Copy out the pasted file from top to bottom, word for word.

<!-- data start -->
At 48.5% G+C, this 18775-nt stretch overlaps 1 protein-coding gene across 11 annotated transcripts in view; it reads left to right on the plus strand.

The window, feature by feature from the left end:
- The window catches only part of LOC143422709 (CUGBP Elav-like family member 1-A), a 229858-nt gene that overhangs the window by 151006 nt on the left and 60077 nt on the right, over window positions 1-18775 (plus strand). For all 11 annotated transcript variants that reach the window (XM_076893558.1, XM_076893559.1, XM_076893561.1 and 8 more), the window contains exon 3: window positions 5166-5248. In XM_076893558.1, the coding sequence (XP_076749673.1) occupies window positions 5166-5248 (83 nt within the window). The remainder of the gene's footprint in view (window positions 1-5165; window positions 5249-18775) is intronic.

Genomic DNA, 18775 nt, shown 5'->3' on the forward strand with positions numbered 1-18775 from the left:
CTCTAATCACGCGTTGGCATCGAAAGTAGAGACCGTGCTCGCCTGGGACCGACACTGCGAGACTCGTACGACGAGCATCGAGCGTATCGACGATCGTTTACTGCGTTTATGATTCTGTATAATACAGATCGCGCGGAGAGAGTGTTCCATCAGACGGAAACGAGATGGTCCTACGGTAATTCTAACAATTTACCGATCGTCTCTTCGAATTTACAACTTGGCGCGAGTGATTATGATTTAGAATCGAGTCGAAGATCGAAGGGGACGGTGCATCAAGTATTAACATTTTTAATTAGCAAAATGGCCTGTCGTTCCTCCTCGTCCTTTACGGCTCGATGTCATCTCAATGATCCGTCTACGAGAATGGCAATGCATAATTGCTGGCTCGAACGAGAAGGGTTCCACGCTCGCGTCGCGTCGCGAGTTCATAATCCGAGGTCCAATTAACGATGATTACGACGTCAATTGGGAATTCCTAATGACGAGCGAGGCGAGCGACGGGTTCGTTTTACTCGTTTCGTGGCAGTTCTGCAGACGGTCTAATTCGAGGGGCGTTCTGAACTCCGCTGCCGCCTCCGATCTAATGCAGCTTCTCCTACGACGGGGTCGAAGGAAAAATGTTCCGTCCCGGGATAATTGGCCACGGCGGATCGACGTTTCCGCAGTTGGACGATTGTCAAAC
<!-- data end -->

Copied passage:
At 48.5% G+C, this 18775-nt stretch overlaps 1 protein-coding gene across 11 annotated transcripts in view; it reads left to right on the plus strand.

The window, feature by feature from the left end:
- The window catches only part of LOC143422709 (CUGBP Elav-like family member 1-A), a 229858-nt gene that overhangs the window by 151006 nt on the left and 60077 nt on the right, over window positions 1-18775 (plus strand). For all 11 annotated transcript variants that reach the window (XM_076893558.1, XM_076893559.1, XM_076893561.1 and 8 more), the window contains exon 3: window positions 5166-5248. In XM_076893558.1, the coding sequence (XP_076749673.1) occupies window positions 5166-5248 (83 nt within the window). The remainder of the gene's footprint in view (window positions 1-5165; window positions 5249-18775) is intronic.

Genomic DNA, 18775 nt, shown 5'->3' on the forward strand with positions numbered 1-18775 from the left:
CTCTAATCACGCGTTGGCATCGAAAGTAGAGACCGTGCTCGCCTGGGACCGACACTGCGAGACTCGTACGACGAGCATCGAGCGTATCGACGATCGTTTACTGCGTTTATGATTCTGTATAATACAGATCGCGCGGAGAGAGTGTTCCATCAGACGGAAACGAGATGGTCCTACGGTAATTCTAACAATTTACCGATCGTCTCTTCGAATTTACAACTTGGCGCGAGTGATTATGATTTAGAATCGAGTCGAAGATCGAAGGGGACGGTGCATCAAGTATTAACATTTTTAATTAGCAAAATGGCCTGTCGTTCCTCCTCGTCCTTTACGGCTCGATGTCATCTCAATGATCCGTCTACGAGAATGGCAATGCATAATTGCTGGCTCGAACGAGAAGGGTTCCACGCTCGCGTCGCGTCGCGAGTTCATAATCCGAGGTCCAATTAACGATGATTACGACGTCAATTGGGAATTCCTAATGACGAGCGAGGCGAGCGACGGGTTCGTTTTACTCGTTTCGTGGCAGTTCTGCAGACGGTCTAATTCGAGGGGCGTTCTGAACTCCGCTGCCGCCTCCGATCTAATGCAGCTTCTCCTACGACGGGGTCGAAGGAAAAATGTTCCGTCCCGGGATAATTGGCCACGGCGGATCGACGTTTCCGCAGTTGGACGATTGTCAAAC